||Reason for peak
||Reason for decline
|| 16th century, 1669 Smyrna Consulate opened
|| A trading city with a wide ranging fleet
|| The British were able to imitate Venetian
woollen cloth and sell it cheaper to Smyrna
|| 1715 Venetian Consul and traders evicted as reprisal
for the imprisonment of Turkish traders
|| Byzantine times
|| Similar but, later cloth brought was too
|| Like Venice adversely affected by the Anglo-French
|| First agreement 1535
by 1752-83, 29 trade houses [factories] in Smyrna
| Dominance over Britain until the revolution
& Napoleonic wars
|| A lengthy British naval blockade prevented
French ships entering Smyrna harbour until 1814
|| By 1826 12 trade houses remaining
|| 1575, right of British merchants to work
in Turkey. Initially Britain sold woollen cloth and bought raw silk,
|| Efficient organisation and wide connections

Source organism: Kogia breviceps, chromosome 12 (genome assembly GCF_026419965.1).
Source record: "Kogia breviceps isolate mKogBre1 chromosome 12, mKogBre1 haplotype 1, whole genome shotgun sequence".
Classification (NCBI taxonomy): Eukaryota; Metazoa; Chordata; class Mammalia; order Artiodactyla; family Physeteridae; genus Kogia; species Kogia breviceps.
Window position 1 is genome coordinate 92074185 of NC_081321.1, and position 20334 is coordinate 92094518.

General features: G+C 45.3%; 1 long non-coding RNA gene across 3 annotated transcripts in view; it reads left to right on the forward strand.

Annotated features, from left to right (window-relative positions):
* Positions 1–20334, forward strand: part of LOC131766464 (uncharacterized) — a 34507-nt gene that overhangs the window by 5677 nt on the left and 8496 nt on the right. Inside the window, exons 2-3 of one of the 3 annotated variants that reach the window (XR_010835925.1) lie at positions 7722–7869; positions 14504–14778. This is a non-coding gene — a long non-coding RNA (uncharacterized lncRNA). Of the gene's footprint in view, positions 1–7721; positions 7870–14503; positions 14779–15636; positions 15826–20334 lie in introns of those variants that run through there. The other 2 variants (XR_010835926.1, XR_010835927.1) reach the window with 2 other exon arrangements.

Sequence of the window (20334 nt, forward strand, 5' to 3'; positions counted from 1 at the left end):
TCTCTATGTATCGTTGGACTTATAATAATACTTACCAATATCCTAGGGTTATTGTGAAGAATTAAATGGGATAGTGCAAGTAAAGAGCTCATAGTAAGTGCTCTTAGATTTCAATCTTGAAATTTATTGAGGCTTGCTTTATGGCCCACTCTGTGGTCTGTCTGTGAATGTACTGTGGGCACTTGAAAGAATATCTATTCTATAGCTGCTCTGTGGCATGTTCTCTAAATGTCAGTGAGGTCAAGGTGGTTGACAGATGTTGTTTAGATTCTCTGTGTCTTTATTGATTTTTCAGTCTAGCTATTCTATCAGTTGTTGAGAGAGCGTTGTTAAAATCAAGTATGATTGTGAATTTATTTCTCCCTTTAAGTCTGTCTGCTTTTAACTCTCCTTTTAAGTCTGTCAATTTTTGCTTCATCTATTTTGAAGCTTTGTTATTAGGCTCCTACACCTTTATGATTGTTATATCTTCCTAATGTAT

of the Levant Company.
Defeat of France and later industrial revolution
| The Great fire of 1922 and resulting emigration.
Effective ending of major trade, that has not recovered till today.
|| First agreement 1612
|| Good barter trade between their Londrini
cloth and silk, mohair, cotton etc
|| The 1672-78 Dutch-French war seriously damaged
|| Later British dominance allowed for ‘Anglicisation’
|| An established Anglo dominated colony at
Trieste acting as the conduit for Anatolian produce to central Europe?
|| Defeat of empire at the end of WWI? A strong
hint to this is detailed in the story of the Austrian
Lloyd Trieste shipping line.
|| A 1873 trade almanac of Smyrna prepared by
the Smyrna Consul of the Austro-Hungarian empire to increase trade
|| Until the 1870 unification of that country,
|| The 1870 economic crisis allowed German traders
to gain much previously British trade in Smyrna, later dominance
of the cotton trade through ‘sweeteners’
|| Undoubtedly the crushing defeat at the end
of WWI had a knock-on effect
|| The account on the web of the demise with
the outbreak of WWI, of a powerful German merchant fleet company
operating in the region, Deutsche
Levante, was probably typical of the fate of this country’s
economic activity of the time.